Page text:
Kenda Dean begins her latest book with these words: “American young people are, theoretically, fine with religious faith—but it does not concern them very much, and it is not durable enough to survive long after they graduate from high school. One more thing: we’re responsible.” The rest of the book unpacks this troubling claim.
Dean is a member of the research team that conducted the National Study of Youth and Religion (NSYR). Spanning 2002 through 2005 and involving over 3,300 extensive interviews, the NSYR is the most comprehensive study ever of American teenagers and religion. Almost Christian presents the NSYR findings and their implications.
Dean quickly reveals that the results of the NSYR not only affect Christian parents of teens and Christian ministers to teens. They actually carry strong implications for (and indictments of) the entire American church. The NSYR discovers that the majority of American teens are devotees of “Christianity’s misbegotten stepcousin” called Moralistic Therapeutic Deism (MTD). Dean asserts that MTD is “supplanting Christianity as the dominant religion in American churches.” Moralistic Therapeutic Deism consists of five basic tenets:
- “A god exists who created and orders the world and watches over life on earth.”
- “God wants people to be good, nice, and fair to each other, as taught in the Bible and by most world religions.”
- “The central goal of life is to be happy and to feel good about oneself.”
- “God is not involved in my life except when I need God to resolve a problem.”
- “Good people go to heaven when they die.”
MTD is woefully inconsistent with biblical faith. Just as worse, teens raised with this mindset eventually leave the Christian faith altogether.
But where do teens get such ideas? The NSYR finds that that MTD is what teens are taught (explicitly or implicitly) in their churches. They are only learning what we in Christian congregations are teaching.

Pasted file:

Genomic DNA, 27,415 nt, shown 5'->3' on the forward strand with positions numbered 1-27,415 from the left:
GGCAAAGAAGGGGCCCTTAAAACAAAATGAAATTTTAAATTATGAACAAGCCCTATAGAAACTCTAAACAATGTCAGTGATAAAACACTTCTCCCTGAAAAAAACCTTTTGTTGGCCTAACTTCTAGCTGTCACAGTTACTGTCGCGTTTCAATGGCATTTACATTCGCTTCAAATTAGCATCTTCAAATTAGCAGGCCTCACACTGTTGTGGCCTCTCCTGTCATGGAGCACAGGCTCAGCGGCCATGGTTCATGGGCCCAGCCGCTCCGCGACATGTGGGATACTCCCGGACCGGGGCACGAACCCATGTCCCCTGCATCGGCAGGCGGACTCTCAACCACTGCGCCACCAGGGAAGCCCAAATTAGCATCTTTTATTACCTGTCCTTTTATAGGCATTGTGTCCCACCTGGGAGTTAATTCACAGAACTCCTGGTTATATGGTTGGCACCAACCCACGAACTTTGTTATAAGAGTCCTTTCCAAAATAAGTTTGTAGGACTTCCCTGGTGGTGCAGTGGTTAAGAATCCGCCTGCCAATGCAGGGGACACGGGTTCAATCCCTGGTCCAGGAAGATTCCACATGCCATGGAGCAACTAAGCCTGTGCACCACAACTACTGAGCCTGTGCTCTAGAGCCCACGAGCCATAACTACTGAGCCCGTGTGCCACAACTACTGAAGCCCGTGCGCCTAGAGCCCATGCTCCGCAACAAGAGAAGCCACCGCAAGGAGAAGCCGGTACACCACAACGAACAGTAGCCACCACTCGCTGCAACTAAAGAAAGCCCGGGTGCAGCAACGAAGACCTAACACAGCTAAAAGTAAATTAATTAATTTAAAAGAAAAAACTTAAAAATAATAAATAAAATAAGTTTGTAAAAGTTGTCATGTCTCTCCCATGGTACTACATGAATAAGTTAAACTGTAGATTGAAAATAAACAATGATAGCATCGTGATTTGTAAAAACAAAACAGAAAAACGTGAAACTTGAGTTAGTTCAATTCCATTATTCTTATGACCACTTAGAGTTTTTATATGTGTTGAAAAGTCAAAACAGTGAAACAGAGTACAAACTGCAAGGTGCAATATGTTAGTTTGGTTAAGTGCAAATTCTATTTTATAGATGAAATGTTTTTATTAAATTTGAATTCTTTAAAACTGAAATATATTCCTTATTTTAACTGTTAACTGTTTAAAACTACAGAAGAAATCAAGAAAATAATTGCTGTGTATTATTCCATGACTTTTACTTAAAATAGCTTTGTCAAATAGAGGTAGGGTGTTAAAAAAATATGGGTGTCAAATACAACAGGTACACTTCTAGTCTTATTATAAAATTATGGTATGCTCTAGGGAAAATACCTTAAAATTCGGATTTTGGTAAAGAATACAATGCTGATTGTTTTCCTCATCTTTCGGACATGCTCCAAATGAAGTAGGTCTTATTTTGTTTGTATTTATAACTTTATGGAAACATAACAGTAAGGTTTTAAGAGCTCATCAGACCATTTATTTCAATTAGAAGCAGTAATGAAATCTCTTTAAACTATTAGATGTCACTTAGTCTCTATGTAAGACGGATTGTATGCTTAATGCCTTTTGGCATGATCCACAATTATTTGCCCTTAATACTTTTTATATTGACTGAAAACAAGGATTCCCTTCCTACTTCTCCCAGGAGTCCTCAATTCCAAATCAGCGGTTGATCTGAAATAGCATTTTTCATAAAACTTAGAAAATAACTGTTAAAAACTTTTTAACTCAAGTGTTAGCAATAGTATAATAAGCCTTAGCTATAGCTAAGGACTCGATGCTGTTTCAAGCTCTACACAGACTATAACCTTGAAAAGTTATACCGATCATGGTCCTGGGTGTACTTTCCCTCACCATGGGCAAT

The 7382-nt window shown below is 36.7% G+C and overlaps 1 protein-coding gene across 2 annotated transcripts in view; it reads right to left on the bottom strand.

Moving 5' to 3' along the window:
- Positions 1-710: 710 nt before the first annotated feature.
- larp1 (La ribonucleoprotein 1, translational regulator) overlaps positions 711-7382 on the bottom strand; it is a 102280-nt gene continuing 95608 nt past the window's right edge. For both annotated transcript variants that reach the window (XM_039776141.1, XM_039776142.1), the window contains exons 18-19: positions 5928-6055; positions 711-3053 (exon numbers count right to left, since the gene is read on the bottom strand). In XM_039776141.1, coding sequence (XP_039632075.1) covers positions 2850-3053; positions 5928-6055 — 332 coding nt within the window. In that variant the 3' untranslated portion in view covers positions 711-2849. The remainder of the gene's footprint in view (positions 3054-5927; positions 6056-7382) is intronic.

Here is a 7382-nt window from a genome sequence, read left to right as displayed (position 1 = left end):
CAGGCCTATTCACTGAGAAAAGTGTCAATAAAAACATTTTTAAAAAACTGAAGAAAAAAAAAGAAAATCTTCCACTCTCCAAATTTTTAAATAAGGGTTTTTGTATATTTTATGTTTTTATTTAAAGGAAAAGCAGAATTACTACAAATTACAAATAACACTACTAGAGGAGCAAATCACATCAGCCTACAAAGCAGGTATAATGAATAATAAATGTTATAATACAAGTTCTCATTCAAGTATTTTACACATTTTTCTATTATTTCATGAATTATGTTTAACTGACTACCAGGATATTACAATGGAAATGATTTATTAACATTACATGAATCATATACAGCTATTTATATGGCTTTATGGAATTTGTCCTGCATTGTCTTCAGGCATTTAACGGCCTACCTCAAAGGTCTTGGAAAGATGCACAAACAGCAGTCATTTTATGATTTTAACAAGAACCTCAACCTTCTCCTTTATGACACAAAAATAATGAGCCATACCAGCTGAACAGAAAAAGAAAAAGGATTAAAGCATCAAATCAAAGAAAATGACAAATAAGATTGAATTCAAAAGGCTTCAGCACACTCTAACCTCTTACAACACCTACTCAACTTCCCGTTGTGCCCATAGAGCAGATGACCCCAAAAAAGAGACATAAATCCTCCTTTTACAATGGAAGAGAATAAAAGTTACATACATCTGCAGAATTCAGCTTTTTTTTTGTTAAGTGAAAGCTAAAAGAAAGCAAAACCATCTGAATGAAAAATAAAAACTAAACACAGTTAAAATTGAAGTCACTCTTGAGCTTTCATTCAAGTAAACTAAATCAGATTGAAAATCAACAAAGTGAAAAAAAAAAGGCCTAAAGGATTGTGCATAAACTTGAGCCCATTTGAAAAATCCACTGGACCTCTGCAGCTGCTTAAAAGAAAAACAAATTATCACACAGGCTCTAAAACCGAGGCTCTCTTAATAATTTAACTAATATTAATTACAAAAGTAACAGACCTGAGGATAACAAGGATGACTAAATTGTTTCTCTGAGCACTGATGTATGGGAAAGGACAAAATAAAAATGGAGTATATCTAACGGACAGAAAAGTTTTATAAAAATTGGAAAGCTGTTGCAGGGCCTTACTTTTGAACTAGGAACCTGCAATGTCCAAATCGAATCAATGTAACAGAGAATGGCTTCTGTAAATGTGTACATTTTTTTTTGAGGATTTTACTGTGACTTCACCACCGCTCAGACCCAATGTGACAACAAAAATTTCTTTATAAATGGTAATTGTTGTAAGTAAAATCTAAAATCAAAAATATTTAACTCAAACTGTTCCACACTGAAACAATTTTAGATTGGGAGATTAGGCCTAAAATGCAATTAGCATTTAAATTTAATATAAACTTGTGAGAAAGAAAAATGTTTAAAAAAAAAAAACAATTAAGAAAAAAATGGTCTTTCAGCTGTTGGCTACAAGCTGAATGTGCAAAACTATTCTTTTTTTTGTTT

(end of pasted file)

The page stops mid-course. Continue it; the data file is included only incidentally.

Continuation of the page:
There is, however, good news. The NSYR finds that 1 in 12 teens (8%) can be described as “highly devoted” (e.g., “they attend religious services weekly or more, they feel very close to God, they participate in a religious youth group, they read Scripture, pray frequently, and say faith is very important in their lives”). Dean shows that these teens share four characteristics:
- “they confess their tradition’s creed, or God-story”;
- “they belong to a community that enacts the God-story”;
- “they feel called by this story to contribute to a larger purpose”; and
- “they have hope for the future promised by this story.”
In other words, teens are inoculated against MTD when churches and parents unite in strategic efforts to help teens embrace the Christian “creed,” connect meaningfully into a Christian “community,” live out a “calling” that grows out of the Christian story, and gain confidence and hope in the future which God’s story promises. These four tools provide teens with what Dean calls a “consequential faith”—a faith that matters enough to result in a truly transformed way of life.
This faith comes not merely through youth groups or by means of youth ministers. It grows, Dean writes, “in the rich relational soil of families, congregations, and mentor relationships.” The entire church is necessary in order to provide teens a Christian faith which stands against MTD. Parents, however, are most critical. Dean argues that “parents are by far the most important predictors of teenagers’ religious lives.” In the end, the book provides both motivation and methods to help families and the faithful raise up teens who walk boldly in the ways of Jesus.